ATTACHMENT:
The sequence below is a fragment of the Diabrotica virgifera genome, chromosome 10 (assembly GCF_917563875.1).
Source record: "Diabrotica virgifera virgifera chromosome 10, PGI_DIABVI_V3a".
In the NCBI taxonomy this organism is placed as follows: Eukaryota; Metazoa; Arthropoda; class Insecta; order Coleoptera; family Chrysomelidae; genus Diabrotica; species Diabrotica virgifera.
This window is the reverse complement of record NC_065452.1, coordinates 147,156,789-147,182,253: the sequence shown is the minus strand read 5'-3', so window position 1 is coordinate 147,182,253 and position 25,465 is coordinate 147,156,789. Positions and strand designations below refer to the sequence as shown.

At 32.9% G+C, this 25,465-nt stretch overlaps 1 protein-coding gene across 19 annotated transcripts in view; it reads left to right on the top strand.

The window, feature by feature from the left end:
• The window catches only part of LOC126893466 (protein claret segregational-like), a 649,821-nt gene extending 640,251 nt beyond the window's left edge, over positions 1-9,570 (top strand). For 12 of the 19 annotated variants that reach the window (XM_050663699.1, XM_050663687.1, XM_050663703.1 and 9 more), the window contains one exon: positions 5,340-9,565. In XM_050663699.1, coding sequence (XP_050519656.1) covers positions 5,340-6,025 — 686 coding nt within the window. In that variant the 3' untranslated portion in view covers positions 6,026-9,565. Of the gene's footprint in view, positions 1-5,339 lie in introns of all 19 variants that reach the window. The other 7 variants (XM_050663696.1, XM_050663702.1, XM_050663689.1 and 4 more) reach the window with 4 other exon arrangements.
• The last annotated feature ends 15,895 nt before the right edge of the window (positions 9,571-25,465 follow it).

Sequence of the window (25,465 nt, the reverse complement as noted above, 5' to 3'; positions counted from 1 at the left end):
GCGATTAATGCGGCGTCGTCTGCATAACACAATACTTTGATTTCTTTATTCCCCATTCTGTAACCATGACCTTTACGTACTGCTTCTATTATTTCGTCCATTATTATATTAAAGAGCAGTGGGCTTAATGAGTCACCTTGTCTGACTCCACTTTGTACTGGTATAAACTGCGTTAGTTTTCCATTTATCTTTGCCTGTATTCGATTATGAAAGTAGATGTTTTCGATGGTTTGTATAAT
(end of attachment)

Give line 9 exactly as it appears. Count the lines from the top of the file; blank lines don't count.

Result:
Sequence of the window (25,465 nt, the reverse complement as noted above, 5' to 3'; positions counted from 1 at the left end):